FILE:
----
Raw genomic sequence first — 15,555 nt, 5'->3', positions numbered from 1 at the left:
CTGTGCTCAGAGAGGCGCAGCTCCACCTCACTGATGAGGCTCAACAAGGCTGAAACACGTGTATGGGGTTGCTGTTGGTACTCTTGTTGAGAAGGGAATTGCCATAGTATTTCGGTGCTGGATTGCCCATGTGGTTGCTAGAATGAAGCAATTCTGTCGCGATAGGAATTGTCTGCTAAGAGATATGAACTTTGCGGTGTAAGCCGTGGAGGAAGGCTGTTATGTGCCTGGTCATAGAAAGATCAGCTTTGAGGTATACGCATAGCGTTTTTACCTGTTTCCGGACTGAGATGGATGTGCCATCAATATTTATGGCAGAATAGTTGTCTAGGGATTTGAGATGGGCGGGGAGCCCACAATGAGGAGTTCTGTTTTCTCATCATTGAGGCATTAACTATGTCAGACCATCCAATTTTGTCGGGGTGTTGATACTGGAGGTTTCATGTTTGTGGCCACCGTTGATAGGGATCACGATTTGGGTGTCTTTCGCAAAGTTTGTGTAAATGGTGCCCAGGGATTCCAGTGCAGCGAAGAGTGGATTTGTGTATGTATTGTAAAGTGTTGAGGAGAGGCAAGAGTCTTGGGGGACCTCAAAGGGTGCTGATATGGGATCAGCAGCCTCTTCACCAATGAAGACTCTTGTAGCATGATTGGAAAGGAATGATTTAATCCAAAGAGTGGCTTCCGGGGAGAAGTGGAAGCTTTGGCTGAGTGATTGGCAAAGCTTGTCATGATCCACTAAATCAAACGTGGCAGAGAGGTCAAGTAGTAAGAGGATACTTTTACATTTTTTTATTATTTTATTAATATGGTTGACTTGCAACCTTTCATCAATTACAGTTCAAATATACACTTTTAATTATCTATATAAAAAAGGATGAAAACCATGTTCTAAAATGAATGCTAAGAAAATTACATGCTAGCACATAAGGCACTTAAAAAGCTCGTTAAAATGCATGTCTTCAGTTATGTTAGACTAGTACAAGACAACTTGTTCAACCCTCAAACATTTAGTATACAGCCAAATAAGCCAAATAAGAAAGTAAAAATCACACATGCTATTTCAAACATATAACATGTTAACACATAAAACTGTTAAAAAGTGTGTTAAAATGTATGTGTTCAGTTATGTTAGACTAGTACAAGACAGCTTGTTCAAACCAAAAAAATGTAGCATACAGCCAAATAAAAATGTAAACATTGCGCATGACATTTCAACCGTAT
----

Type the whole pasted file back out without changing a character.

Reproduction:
Raw genomic sequence first — 15,555 nt, 5'->3', positions numbered from 1 at the left:
CTGTGCTCAGAGAGGCGCAGCTCCACCTCACTGATGAGGCTCAACAAGGCTGAAACACGTGTATGGGGTTGCTGTTGGTACTCTTGTTGAGAAGGGAATTGCCATAGTATTTCGGTGCTGGATTGCCCATGTGGTTGCTAGAATGAAGCAATTCTGTCGCGATAGGAATTGTCTGCTAAGAGATATGAACTTTGCGGTGTAAGCCGTGGAGGAAGGCTGTTATGTGCCTGGTCATAGAAAGATCAGCTTTGAGGTATACGCATAGCGTTTTTACCTGTTTCCGGACTGAGATGGATGTGCCATCAATATTTATGGCAGAATAGTTGTCTAGGGATTTGAGATGGGCGGGGAGCCCACAATGAGGAGTTCTGTTTTCTCATCATTGAGGCATTAACTATGTCAGACCATCCAATTTTGTCGGGGTGTTGATACTGGAGGTTTCATGTTTGTGGCCACCGTTGATAGGGATCACGATTTGGGTGTCTTTCGCAAAGTTTGTGTAAATGGTGCCCAGGGATTCCAGTGCAGCGAAGAGTGGATTTGTGTATGTATTGTAAAGTGTTGAGGAGAGGCAAGAGTCTTGGGGGACCTCAAAGGGTGCTGATATGGGATCAGCAGCCTCTTCACCAATGAAGACTCTTGTAGCATGATTGGAAAGGAATGATTTAATCCAAAGAGTGGCTTCCGGGGAGAAGTGGAAGCTTTGGCTGAGTGATTGGCAAAGCTTGTCATGATCCACTAAATCAAACGTGGCAGAGAGGTCAAGTAGTAAGAGGATACTTTTACATTTTTTTATTATTTTATTAATATGGTTGACTTGCAACCTTTCATCAATTACAGTTCAAATATACACTTTTAATTATCTATATAAAAAAGGATGAAAACCATGTTCTAAAATGAATGCTAAGAAAATTACATGCTAGCACATAAGGCACTTAAAAAGCTCGTTAAAATGCATGTCTTCAGTTATGTTAGACTAGTACAAGACAACTTGTTCAACCCTCAAACATTTAGTATACAGCCAAATAAGCCAAATAAGAAAGTAAAAATCACACATGCTATTTCAAACATATAACATGTTAACACATAAAACTGTTAAAAAGTGTGTTAAAATGTATGTGTTCAGTTATGTTAGACTAGTACAAGACAGCTTGTTCAAACCAAAAAAATGTAGCATACAGCCAAATAAAAATGTAAACATTGCGCATGACATTTCAACCGTAT